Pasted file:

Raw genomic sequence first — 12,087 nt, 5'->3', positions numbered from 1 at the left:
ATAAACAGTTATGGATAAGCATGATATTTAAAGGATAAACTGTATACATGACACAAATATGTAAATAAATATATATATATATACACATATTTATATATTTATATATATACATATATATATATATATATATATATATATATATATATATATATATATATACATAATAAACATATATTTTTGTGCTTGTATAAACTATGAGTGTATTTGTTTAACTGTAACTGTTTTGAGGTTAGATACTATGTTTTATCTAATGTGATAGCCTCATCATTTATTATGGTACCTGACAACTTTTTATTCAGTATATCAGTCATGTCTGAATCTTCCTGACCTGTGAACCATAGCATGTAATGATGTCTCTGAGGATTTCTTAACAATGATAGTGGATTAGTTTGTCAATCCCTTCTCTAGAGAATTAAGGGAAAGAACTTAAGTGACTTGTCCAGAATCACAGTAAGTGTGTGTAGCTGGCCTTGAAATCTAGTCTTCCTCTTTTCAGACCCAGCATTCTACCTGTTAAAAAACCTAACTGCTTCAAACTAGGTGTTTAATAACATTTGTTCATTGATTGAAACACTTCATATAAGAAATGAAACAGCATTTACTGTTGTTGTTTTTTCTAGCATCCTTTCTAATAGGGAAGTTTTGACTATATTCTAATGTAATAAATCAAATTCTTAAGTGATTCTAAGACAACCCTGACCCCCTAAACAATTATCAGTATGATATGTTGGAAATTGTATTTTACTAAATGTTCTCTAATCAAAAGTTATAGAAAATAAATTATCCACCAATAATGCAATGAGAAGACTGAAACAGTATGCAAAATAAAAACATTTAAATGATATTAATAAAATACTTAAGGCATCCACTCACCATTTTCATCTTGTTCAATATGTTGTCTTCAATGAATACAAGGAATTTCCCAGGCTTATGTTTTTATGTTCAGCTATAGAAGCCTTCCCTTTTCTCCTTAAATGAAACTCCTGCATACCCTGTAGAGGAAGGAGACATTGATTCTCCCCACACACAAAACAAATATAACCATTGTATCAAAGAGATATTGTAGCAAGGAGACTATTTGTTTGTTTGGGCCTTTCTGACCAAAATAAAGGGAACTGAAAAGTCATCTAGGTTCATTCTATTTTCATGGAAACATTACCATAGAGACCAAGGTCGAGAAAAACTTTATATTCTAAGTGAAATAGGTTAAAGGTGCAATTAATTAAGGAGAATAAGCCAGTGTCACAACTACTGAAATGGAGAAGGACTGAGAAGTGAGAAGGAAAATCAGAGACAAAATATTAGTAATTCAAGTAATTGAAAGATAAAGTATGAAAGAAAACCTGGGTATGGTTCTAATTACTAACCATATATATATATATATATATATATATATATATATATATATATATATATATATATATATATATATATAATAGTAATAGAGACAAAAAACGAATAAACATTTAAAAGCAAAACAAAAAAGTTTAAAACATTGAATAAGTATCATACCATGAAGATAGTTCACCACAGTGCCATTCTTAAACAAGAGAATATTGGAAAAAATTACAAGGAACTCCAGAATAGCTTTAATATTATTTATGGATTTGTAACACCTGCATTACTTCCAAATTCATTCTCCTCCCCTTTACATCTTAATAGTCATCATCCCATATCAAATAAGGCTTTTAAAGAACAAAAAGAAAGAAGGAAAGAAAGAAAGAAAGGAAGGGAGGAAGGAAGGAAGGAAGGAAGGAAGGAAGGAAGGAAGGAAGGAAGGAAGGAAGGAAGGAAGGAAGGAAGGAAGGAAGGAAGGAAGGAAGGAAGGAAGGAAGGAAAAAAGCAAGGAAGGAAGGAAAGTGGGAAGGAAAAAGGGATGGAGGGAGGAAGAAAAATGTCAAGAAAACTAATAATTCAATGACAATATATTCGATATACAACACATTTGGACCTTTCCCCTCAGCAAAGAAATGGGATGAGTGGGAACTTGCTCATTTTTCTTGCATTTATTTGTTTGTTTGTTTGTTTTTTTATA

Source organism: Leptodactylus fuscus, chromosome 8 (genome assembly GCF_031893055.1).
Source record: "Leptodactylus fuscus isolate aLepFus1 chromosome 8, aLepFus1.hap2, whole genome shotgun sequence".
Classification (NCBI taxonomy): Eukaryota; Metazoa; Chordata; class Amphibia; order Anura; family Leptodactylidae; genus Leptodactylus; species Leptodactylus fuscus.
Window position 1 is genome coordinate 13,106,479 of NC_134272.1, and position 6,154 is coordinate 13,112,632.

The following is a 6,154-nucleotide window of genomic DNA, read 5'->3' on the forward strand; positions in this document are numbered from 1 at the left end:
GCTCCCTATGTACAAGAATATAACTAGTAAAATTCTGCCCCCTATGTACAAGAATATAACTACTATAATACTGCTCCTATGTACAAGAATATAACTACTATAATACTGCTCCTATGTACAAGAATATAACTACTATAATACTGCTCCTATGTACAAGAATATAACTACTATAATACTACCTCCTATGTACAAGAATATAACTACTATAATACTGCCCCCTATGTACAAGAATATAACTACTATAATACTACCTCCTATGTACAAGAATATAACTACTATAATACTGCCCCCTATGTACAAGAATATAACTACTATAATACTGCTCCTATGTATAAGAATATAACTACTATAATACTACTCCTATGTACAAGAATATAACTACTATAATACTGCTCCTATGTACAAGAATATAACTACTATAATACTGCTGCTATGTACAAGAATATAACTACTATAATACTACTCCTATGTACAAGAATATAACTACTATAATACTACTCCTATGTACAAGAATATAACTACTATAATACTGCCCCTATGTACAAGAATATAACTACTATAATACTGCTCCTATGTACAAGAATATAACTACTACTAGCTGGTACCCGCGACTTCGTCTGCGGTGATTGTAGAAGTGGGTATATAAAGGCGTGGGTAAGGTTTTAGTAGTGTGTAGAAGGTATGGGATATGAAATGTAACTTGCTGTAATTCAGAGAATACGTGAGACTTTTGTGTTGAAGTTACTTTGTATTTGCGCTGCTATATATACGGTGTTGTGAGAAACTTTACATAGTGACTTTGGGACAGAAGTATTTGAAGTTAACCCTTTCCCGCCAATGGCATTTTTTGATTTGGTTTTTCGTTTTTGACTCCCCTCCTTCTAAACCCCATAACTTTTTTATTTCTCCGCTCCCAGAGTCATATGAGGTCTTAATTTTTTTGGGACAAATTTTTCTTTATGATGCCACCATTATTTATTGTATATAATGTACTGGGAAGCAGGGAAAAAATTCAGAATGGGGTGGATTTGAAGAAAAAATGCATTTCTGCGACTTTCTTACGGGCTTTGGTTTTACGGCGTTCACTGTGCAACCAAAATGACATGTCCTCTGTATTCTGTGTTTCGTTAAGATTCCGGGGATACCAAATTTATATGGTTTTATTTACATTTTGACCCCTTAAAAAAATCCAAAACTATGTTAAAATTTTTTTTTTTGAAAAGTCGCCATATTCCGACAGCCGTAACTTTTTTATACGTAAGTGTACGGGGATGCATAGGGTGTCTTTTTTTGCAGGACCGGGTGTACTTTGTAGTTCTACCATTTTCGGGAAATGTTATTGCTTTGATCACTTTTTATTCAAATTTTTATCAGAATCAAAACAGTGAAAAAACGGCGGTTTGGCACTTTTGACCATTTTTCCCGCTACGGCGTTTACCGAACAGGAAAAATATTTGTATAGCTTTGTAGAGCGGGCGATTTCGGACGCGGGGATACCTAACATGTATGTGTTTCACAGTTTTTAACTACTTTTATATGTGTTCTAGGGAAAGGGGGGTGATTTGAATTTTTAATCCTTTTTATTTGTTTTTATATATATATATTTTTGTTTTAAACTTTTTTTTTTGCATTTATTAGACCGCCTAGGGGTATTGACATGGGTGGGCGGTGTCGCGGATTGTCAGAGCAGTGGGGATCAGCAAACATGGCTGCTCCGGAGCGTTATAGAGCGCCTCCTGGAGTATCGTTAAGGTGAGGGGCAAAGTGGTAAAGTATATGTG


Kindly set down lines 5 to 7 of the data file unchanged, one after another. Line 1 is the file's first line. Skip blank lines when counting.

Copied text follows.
Classification (NCBI taxonomy): Eukaryota; Metazoa; Chordata; class Amphibia; order Anura; family Leptodactylidae; genus Leptodactylus; species Leptodactylus fuscus.
Window position 1 is genome coordinate 13,106,479 of NC_134272.1, and position 6,154 is coordinate 13,112,632.

The following is a 6,154-nucleotide window of genomic DNA, read 5'->3' on the forward strand; positions in this document are numbered from 1 at the left end: